PRIMARY MAY-THURNER SYNDROME, CLINICAL AND ENDOVASCULAR SURGICAL RESULTS. OUR EXPERIENCE.
Objective: To evaluate the experience on endovascular treatment of primary May-Thurner Syndrome (MTS)
Introduction: Primary May-Thurner Syndrome, results from the compression of the left common iliac vein by the right common iliac artery and the 5fth vertebral body.
Methods and material: Retrospective analysis based on the clinical and imagiological records related to 21 patients diagnosed with non complicated May-Thurner Syndrome who underwent endovascular surgical treatment. The SPSS statistic 21 IBM was used to do a uni and bivariated descriptive analysis as so as the realization of the hypothesis test.
Results: The mean age was 44 years old, and 90% were female,with two peaks of incidence: one during the third decade of life, and the other during the fifth and sixth decades. The most common symptom was left inferior limb edema (85%), the mean time between the beginning of the symptoms and the diagnosis was 5,05 years and the treatment was primary stenting in 90,5% of the cases. With a mean follow-up of 54,43 months, the primary patency was 85,7% and the primary assisted patency was 100%. All patients submitted to angioplasty alone necessitate a stenting posteriorly. On the sixteen patients that were classified by the Venous Clinical Severity Score (VCSS), it was shown a statistically significant improvement on the post-operatory scores related to pain, the left inferior limb edema and the global score. There was a significant correlation between the time between the beginning of symptoms and diagnosis ,and the post-operatory edema score.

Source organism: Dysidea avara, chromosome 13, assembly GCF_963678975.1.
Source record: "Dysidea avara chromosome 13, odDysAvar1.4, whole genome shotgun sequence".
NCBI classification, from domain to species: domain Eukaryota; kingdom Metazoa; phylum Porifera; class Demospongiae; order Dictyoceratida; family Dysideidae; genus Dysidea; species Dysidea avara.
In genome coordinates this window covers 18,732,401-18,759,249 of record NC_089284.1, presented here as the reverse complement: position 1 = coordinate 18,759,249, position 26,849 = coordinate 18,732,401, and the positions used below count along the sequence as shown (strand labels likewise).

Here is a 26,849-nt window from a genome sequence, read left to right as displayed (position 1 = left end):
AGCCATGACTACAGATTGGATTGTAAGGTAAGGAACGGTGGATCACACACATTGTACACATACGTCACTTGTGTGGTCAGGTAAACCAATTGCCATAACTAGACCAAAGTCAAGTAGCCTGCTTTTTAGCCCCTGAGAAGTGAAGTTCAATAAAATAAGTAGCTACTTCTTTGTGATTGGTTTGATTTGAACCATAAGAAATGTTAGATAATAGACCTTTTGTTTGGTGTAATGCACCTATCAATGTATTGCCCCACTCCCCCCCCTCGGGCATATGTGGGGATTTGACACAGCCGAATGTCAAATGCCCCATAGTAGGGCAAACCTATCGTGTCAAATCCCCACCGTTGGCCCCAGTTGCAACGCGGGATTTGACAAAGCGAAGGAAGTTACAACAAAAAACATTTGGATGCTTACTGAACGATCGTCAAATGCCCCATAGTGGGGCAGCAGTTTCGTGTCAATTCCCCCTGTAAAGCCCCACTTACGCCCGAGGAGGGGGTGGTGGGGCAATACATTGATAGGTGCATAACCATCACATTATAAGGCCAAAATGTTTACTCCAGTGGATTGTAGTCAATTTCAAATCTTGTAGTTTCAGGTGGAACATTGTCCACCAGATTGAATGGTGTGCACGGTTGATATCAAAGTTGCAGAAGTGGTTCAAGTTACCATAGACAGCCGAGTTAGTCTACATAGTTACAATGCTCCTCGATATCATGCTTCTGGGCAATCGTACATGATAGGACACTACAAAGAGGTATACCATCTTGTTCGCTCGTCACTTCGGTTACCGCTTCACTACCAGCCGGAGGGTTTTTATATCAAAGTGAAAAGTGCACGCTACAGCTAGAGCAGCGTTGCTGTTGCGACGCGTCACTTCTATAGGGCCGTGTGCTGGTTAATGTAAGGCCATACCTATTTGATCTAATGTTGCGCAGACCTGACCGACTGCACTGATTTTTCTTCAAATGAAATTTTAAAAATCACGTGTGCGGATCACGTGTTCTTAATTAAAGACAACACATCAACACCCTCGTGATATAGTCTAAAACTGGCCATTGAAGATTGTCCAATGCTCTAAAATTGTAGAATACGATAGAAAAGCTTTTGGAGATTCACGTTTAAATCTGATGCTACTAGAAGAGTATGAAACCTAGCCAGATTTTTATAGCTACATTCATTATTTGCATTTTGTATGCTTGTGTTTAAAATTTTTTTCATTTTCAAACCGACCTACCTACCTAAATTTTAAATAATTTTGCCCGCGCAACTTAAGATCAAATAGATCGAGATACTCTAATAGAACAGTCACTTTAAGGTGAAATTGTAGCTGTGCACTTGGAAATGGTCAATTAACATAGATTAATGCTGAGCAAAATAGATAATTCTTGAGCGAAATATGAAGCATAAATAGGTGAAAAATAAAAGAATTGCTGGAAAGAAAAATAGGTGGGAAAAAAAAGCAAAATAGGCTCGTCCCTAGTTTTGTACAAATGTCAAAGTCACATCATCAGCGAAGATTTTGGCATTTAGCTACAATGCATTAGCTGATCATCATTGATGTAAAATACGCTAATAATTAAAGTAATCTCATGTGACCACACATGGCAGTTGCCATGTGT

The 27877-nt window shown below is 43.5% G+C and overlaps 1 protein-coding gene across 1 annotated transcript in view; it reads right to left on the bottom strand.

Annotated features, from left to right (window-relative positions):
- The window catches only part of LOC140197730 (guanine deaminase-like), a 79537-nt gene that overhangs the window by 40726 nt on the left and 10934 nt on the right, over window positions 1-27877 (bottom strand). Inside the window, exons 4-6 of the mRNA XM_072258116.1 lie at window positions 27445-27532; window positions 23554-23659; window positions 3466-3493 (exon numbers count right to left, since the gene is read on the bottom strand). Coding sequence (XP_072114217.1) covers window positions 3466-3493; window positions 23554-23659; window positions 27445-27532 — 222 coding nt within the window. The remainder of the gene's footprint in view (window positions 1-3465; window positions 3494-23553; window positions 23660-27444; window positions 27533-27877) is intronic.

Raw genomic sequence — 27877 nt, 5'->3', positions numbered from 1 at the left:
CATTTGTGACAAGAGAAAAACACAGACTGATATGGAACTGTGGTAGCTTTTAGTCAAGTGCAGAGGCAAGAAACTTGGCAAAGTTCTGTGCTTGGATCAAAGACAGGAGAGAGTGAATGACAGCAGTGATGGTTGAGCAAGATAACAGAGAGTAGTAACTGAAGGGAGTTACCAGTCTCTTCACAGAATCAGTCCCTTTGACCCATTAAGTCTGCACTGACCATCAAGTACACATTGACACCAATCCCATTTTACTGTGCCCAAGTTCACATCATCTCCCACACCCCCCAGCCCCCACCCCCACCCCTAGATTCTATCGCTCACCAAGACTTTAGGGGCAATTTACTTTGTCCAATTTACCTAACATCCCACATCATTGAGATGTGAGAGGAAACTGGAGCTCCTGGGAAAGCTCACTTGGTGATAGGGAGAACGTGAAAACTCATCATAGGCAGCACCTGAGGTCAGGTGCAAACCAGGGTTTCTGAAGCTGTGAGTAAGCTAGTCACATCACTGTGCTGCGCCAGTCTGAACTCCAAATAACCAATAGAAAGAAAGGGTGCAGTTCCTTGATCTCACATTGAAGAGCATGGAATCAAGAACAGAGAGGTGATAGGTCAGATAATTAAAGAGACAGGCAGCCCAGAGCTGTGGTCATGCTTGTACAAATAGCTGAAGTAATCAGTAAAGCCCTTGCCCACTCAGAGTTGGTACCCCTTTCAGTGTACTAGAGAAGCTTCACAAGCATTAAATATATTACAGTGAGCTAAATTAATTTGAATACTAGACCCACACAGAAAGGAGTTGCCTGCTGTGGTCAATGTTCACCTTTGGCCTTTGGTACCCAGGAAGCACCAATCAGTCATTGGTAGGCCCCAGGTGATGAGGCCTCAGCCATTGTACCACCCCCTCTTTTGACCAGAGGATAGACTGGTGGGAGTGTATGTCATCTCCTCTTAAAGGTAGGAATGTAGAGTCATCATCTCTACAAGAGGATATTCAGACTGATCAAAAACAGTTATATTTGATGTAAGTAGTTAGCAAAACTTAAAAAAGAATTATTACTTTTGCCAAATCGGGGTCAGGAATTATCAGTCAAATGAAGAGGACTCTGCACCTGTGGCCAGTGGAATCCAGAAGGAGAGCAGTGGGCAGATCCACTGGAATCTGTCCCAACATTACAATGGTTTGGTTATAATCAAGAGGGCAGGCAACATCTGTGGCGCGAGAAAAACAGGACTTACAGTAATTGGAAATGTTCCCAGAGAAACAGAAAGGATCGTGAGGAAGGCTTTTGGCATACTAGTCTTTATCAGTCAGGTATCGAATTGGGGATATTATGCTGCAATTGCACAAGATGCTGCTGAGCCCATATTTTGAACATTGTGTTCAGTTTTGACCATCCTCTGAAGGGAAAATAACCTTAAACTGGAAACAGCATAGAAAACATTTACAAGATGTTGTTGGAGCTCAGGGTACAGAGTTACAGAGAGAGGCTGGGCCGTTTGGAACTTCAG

Discussion/Conclusion: An assisted primary patency of 100% was observed according to the published literature. The delayed diagnosis of the MTS may correspond to the lack of clinical knowledge and was associated with poor results.
(May-Thurner) syndrome. J Vasc Interv Radiol. 11, 2000, pp. 823-836.
2. Patel, NH, et al. Endovascular management of acute extensive iliofemoral
deep venous thrombosis caused by May-Thurner syndrome. J